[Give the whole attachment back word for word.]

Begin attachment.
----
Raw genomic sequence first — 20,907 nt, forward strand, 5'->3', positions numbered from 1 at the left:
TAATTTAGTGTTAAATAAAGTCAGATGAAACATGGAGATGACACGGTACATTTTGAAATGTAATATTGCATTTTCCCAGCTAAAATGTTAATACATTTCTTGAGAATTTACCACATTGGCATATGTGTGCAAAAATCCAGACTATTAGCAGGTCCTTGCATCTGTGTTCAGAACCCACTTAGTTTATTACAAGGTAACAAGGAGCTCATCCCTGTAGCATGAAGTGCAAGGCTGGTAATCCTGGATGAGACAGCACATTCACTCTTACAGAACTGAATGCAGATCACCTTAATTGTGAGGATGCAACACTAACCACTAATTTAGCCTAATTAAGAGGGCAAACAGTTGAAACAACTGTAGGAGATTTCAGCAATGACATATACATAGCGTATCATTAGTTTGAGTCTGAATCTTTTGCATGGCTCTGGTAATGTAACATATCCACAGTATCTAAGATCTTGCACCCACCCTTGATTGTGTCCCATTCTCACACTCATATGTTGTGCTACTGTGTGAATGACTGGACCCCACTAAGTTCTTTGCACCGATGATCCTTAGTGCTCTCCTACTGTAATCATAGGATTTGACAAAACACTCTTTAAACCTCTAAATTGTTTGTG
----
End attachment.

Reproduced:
Raw genomic sequence first — 20,907 nt, forward strand, 5'->3', positions numbered from 1 at the left:
TAATTTAGTGTTAAATAAAGTCAGATGAAACATGGAGATGACACGGTACATTTTGAAATGTAATATTGCATTTTCCCAGCTAAAATGTTAATACATTTCTTGAGAATTTACCACATTGGCATATGTGTGCAAAAATCCAGACTATTAGCAGGTCCTTGCATCTGTGTTCAGAACCCACTTAGTTTATTACAAGGTAACAAGGAGCTCATCCCTGTAGCATGAAGTGCAAGGCTGGTAATCCTGGATGAGACAGCACATTCACTCTTACAGAACTGAATGCAGATCACCTTAATTGTGAGGATGCAACACTAACCACTAATTTAGCCTAATTAAGAGGGCAAACAGTTGAAACAACTGTAGGAGATTTCAGCAATGACATATACATAGCGTATCATTAGTTTGAGTCTGAATCTTTTGCATGGCTCTGGTAATGTAACATATCCACAGTATCTAAGATCTTGCACCCACCCTTGATTGTGTCCCATTCTCACACTCATATGTTGTGCTACTGTGTGAATGACTGGACCCCACTAAGTTCTTTGCACCGATGATCCTTAGTGCTCTCCTACTGTAATCATAGGATTTGACAAAACACTCTTTAAACCTCTAAATTGTTTGTG